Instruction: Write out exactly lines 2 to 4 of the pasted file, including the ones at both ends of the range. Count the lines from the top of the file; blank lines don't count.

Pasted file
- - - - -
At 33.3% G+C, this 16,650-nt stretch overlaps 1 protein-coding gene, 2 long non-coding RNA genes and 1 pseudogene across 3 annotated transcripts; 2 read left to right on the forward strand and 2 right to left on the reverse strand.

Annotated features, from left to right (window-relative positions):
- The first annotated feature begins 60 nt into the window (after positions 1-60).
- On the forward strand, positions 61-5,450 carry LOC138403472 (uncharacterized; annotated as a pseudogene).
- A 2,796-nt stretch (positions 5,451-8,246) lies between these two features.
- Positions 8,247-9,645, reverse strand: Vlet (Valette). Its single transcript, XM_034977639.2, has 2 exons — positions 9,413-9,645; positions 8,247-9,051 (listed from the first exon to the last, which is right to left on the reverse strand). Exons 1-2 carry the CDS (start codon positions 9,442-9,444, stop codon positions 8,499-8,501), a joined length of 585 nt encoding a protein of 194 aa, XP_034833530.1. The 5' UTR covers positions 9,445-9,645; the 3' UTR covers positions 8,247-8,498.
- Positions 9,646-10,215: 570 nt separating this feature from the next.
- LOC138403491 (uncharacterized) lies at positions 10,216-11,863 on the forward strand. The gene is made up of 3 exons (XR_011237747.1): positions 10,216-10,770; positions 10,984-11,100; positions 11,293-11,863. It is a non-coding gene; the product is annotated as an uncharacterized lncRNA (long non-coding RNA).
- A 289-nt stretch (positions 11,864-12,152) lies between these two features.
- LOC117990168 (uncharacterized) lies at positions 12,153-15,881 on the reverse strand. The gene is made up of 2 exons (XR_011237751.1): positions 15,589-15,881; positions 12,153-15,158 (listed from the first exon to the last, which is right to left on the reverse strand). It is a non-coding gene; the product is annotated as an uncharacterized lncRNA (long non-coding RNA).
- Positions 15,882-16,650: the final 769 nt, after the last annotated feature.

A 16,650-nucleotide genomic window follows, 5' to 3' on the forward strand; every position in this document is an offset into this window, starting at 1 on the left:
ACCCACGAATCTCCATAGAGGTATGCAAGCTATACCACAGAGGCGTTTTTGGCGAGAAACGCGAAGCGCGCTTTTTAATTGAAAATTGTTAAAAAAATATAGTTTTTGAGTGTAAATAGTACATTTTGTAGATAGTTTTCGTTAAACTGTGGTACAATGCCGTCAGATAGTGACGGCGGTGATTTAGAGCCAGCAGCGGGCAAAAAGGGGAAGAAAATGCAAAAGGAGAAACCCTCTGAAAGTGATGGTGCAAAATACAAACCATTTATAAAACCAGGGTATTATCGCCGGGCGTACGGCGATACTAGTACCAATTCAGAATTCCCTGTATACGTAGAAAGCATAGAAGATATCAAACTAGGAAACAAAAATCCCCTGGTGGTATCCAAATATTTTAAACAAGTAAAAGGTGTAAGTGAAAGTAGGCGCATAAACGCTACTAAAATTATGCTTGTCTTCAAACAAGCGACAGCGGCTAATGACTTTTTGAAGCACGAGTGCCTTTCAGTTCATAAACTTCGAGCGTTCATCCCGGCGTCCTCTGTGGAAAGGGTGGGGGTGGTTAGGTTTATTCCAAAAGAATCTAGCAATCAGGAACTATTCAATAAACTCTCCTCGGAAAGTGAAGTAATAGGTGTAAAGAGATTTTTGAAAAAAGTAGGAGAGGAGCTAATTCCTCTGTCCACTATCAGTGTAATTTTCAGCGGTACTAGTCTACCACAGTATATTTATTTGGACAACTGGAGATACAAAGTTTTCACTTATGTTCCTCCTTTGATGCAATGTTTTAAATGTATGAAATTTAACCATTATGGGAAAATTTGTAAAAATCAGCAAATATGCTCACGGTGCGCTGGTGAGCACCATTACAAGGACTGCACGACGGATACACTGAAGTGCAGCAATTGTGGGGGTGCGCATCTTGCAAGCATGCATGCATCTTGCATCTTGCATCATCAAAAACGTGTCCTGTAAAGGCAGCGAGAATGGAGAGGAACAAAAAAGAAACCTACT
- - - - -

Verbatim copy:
Annotated features, from left to right (window-relative positions):
- The first annotated feature begins 60 nt into the window (after positions 1-60).
- On the forward strand, positions 61-5,450 carry LOC138403472 (uncharacterized; annotated as a pseudogene).